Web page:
Last year, I took a chance on watching a little known anime series called My Hero Academia, which quickly blew up into a phenomenon despite being like a lot of popular shows out there. It was only a matter of time before video games based on this hit would emerge, which brings us to My Hero: One’s Justice. While I’m unsure why it’s not called My Hero Academia: One’s Justice (licensing issues?), I am sure that fans of the anime and fighting games will want to see the pluses of this ultra fighter.
For those who haven’t seen the anime, it takes place in a world where nearly everyone has a superpower known as a “Quirk”. This leads countries all over the world to make superhero schools where students can learn to hone their abilities and eventually become superhero civil servants of sorts (try saying that three times fast). The greatest of these heroes is All Might, who is nearly invincible and super strong. Our main character, Izuku “Deku” Midoriya is his biggest fan, and one of the few people born without a quirk. This all changes when the two meet face to face, and All Might is able to pass his quirk to Midoriya and train him to enter the school known as the U.A. Academy and harness this power without destroying his body.
Where there are heroes, there must be villains, right? This comes in the form of the League of Villains, who are all about taking these heroes out with their quirks no matter how big or small they are, even the kids training in the schools. This game takes place right around somewhere in the second season of the series while going up to the middle of the third. So if you haven’t watched that far yet, you might want to hold off on playing. Those who are ready will find all of their favorite heroes and villains from the anime here, and you’re able to play both sides throughout the campaign mode.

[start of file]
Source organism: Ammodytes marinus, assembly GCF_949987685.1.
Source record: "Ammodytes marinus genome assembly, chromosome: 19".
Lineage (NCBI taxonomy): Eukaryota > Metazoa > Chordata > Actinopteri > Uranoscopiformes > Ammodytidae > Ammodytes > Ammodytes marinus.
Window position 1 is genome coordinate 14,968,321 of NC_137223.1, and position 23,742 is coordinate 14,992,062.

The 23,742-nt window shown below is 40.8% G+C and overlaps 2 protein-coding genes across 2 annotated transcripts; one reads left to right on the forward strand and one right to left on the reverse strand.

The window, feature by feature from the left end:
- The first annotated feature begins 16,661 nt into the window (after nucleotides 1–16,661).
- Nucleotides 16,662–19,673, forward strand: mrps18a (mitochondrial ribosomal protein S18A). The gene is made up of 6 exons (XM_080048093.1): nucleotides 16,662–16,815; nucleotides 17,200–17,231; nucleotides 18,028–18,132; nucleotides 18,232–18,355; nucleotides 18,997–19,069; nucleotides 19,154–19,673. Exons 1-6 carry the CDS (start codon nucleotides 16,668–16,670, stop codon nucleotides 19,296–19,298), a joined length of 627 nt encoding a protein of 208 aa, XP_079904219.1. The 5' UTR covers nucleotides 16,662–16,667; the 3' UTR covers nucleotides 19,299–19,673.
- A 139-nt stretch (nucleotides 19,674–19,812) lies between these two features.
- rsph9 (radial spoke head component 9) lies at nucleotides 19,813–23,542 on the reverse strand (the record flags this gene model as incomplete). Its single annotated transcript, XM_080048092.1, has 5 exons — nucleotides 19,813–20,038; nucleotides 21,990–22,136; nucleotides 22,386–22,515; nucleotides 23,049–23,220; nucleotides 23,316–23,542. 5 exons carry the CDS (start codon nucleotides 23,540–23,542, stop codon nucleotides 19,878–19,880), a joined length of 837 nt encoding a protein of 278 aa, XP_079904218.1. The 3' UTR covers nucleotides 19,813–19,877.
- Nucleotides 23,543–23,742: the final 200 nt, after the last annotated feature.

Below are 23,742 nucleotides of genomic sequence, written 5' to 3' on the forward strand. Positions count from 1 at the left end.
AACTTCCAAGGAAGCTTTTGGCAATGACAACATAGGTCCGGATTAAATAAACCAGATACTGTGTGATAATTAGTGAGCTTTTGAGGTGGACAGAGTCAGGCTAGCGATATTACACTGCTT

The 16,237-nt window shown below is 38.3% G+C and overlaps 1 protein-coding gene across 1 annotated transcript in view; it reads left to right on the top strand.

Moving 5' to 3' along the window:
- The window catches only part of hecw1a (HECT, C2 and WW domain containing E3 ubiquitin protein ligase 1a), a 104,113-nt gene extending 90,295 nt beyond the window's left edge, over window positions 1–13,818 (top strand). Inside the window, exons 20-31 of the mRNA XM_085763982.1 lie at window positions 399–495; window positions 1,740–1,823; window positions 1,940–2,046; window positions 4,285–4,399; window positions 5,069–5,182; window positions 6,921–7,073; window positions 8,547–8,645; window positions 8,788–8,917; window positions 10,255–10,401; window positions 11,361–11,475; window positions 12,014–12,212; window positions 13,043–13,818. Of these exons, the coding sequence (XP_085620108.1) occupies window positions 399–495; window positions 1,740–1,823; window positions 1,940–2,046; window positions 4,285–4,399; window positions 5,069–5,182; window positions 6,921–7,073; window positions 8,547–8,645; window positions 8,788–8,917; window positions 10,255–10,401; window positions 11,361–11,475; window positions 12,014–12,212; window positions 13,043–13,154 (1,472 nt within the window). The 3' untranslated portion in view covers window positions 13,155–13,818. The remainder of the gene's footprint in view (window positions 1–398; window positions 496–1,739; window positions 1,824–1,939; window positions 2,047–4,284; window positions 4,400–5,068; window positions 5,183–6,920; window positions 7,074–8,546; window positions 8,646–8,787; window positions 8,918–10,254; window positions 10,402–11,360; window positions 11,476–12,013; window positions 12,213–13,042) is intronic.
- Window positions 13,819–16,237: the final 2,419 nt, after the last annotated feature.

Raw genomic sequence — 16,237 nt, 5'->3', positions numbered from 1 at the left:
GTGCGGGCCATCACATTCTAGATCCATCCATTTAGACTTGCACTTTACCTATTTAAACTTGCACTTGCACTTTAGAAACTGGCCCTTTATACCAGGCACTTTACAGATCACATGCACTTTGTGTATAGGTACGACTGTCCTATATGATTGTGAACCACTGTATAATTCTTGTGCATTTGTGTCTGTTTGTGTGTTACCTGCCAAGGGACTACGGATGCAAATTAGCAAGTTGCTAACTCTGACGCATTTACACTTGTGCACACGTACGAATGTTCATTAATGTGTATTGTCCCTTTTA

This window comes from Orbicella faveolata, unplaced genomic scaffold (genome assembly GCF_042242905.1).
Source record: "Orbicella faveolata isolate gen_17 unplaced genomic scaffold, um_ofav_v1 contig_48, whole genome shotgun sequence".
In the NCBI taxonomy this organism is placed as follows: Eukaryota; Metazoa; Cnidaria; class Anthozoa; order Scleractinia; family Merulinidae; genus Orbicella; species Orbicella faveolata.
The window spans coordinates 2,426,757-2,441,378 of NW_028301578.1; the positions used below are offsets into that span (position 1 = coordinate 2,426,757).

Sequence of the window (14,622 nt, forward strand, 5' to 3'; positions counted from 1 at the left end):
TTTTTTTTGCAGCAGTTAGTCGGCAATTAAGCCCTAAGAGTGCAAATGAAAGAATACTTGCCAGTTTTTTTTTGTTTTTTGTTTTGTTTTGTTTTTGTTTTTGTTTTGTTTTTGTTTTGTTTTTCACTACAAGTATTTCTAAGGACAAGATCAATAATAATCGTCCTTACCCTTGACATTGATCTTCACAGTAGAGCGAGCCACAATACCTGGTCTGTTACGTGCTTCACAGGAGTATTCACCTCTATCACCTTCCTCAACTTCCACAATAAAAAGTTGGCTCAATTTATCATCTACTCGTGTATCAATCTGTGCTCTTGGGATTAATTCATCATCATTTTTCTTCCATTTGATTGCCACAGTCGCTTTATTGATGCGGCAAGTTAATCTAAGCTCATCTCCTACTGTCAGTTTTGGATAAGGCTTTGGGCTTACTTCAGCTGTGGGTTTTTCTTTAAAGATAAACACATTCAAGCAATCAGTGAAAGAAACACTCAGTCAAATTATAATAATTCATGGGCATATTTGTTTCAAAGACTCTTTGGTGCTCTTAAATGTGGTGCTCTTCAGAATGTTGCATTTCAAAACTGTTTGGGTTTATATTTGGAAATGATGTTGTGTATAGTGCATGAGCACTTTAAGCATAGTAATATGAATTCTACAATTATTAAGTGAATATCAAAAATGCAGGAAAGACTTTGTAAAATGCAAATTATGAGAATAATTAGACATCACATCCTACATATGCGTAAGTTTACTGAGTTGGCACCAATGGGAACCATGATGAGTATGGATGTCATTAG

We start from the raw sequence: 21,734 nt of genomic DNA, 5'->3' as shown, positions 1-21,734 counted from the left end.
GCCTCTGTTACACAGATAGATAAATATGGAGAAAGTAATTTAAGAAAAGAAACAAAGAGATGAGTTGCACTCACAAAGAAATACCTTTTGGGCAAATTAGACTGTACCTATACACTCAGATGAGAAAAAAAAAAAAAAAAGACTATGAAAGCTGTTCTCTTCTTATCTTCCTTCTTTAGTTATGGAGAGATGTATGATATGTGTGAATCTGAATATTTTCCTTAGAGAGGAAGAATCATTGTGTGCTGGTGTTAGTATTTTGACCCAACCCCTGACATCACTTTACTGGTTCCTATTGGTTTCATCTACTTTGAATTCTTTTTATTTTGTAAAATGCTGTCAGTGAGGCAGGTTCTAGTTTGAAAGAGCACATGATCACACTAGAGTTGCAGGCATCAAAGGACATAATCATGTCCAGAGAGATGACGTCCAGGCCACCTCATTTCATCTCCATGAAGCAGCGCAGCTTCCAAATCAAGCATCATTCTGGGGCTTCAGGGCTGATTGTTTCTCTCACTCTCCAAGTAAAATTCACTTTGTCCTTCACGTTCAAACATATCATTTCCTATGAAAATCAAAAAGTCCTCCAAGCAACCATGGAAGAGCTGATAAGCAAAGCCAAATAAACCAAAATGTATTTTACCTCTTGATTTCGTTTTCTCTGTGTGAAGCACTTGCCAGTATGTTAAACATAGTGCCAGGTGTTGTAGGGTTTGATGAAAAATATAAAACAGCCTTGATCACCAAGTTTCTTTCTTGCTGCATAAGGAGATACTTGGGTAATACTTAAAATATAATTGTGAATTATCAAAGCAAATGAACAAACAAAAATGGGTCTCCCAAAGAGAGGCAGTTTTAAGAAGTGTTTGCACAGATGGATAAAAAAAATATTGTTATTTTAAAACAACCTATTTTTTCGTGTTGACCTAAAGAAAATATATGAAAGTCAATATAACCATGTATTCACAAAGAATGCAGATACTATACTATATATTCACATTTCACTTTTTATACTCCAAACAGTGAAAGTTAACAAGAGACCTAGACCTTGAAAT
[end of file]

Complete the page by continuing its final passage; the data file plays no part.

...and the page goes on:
Playing as an arena fighting game, you’re able to move about the 3D stage while doing your best to pummel your opponent with fighting moves and special abilities. Fans will be happy to know the super moves are recreated faithfully from the series, right down to Midoriya channeling his power to unleash a sonic boom from flicking his finger which damages his hand and arm in the process. As with any fighting games, you’re able to string together combos, block, dodge, and use special abilities to win.
There’s other modes you can play outside of the main campaign, such as mission mode where you have to overcome certain conditions in order to win. Arcade mode has you duking it out in a six-match series against the CPU. Then there’s online multiplayer that gives you access to matchmaking, an online lobby, and of course there’s a local multiplayer mode where you can take on your friends nearby. Lastly there’s an always welcomed training mode where you can practice to be the best.
As you play, you’re able to earn currency that lets you unlock all sorts of cool and silly extras in the game, from zany costumes you can edit and alternate voice lines for your characters, to changing your winning poses. As with most of Bandai Namco’s anime based titles, the graphics and sounds are spot on at capturing the show’s look and feel here. It’s also presented in its native Japanese with subtitles that features all of the voice actors from the anime that’s a sweet touch to make fans feel like they’re part of the series.
If you enjoy the anime and love 3D fighting titles, you’ll want to throw on your superhero duds and enroll with My Hero: One’s Justice. It has everything you could want from the show, right down to its look and sound thanks to keeping the original Japanese voice cast, and there’s so many wacky things you can unlock with future DLC on the way that’s sure to be a plus ultra good time for those who play.